While there is an international court of justice at the Hague, but this only resides over those accused of the ‘worst crimes against humanity’ (for example genocide), it doesn’t deal with ‘lesser crimes’ such as ‘every day’ trafficking and cybercrime. There is no ‘international court’ for these crimes, it’s down to individual countries to put the criminals on trial, however governments may be unwilling to do this (See below).

Some people in those countries which supply illegal goods may actually see the activity of criminal networks as benefitting their country. A possible example of this is the Mafia in Bulgaria who ship a lot of heroine up into Europe – there will be tens of thousands of people in both Afghanistan and Bulgaria who see themselves as net winners out of the global drugs trades. There may well be a lot of victims (drug addicts) in the West but the British government has limited power to stop the supply of drugs coming from Afghanistan, all it can do is control the supply at its own borders, at customs.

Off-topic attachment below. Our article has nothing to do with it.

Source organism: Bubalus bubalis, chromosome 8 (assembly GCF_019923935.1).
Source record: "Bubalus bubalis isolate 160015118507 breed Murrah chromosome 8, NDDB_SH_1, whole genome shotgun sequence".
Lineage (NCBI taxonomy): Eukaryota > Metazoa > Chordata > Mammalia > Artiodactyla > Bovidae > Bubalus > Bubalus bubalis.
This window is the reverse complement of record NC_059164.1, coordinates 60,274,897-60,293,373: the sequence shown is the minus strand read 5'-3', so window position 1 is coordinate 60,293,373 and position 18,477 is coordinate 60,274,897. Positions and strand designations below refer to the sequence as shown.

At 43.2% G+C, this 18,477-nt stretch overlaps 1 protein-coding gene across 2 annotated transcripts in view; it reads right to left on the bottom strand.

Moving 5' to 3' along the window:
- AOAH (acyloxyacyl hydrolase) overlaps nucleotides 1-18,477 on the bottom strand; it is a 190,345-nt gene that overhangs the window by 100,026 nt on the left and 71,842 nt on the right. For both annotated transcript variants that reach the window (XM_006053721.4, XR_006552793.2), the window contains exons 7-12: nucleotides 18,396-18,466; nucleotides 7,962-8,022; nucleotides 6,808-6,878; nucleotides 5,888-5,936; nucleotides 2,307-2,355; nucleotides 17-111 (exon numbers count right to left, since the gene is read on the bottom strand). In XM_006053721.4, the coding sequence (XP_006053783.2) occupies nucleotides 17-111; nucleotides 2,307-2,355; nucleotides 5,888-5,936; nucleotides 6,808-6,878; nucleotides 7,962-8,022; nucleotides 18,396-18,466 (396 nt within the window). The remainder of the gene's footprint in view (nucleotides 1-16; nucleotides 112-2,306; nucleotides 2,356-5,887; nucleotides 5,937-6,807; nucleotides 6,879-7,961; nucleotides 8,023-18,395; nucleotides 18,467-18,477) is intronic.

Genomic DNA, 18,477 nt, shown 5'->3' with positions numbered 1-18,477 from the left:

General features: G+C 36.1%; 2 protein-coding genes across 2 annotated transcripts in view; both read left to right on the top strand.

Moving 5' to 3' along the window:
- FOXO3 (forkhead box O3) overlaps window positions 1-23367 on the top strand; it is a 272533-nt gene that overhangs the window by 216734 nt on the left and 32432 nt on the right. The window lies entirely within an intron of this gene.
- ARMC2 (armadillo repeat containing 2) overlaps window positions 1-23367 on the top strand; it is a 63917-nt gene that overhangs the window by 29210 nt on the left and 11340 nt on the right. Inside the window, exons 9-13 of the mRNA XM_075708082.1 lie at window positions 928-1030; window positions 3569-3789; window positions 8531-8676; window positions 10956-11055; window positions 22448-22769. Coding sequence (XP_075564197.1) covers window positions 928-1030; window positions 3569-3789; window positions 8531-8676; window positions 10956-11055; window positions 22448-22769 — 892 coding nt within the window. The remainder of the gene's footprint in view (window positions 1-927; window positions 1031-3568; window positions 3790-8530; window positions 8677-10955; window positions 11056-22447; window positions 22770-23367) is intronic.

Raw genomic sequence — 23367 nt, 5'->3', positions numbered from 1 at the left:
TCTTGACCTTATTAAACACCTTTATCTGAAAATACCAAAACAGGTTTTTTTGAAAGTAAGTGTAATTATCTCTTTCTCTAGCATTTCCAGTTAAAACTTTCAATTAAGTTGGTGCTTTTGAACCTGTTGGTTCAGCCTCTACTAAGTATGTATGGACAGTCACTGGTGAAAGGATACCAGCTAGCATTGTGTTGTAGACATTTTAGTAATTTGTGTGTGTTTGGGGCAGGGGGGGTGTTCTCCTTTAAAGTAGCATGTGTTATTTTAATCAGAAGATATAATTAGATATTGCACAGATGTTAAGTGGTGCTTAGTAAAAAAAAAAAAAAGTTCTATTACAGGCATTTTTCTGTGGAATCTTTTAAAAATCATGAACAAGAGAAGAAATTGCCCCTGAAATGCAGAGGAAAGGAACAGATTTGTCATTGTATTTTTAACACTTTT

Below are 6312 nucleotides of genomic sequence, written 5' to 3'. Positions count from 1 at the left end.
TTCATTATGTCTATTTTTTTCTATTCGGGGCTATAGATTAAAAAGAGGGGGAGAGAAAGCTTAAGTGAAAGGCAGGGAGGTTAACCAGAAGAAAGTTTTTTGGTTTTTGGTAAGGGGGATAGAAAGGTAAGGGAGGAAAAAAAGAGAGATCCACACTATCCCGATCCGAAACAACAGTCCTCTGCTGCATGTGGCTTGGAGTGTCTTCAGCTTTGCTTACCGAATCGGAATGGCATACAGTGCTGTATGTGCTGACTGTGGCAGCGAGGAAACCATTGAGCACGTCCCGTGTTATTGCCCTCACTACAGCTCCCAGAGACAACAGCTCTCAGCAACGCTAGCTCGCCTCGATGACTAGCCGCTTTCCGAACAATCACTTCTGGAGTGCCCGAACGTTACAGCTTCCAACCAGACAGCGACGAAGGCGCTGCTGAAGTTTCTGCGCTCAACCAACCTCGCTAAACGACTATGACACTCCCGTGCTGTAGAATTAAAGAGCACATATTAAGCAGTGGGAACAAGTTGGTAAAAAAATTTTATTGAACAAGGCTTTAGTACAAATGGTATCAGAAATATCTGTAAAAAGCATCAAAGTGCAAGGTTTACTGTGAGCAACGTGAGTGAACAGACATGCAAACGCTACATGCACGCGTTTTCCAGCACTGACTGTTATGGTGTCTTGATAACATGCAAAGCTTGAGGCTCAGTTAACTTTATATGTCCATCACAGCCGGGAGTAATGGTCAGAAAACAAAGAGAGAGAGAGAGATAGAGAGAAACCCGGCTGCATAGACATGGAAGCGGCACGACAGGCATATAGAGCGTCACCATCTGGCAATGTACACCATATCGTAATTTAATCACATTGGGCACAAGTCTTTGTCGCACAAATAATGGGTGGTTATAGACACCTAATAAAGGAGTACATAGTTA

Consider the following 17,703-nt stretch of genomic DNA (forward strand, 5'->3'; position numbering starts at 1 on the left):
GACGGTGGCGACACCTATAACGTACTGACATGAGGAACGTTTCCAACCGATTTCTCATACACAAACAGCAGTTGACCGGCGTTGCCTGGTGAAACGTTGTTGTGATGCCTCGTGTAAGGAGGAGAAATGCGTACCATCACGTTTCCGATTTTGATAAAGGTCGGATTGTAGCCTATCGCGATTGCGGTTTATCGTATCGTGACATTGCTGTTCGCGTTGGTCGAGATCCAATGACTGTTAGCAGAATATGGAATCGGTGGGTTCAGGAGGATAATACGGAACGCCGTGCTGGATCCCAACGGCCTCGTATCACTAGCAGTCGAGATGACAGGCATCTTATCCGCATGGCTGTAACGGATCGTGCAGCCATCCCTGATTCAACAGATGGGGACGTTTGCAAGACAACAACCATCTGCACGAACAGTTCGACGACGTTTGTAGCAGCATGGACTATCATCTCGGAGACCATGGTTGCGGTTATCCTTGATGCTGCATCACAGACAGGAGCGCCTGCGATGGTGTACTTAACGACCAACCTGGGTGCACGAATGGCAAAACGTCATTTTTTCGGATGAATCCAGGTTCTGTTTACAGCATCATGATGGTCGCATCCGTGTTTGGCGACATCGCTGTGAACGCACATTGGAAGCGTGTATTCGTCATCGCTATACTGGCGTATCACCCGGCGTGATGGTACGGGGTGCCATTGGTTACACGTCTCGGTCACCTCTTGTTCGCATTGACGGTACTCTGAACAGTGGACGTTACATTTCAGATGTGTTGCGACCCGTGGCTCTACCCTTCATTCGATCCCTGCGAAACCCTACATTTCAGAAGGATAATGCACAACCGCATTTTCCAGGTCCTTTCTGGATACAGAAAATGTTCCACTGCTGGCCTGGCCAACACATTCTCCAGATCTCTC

In some cases the governments in those countries where global criminals are based will actually turn a blind eye to their criminal dealings because the net inflow of money benefits that country.

Cybercrimes are especially difficult to police because often the victims (of online fraud for example) don’t know who the criminals are – they remain hidden behind VPNs and so the origin of the fraud may not even be traceable.

Even if agreements can be reached between one or more countries, it takes a lot of resources to build a case against a criminal organisation operating in more than one country, so there are also practical barriers.

Finally, and possibly most simply, there is a lot space out there – both real and virtual, most governments don’t have the resources to put every inch of a border under 24/7 surveillance, let alone keep the huge areas of cyberspace under observation. There’s a lot of ‘dark space’ for crime to take place in our global real and virtual worlds!

How the Media Simplifies Crime

This should be a useful update for students studying both the Crime and Deviance and Media options as part of A-level sociology.

This 2019 blog post from the John Howard Society of Canada is useful here:

The media simplify the coverage of crime in the following ways: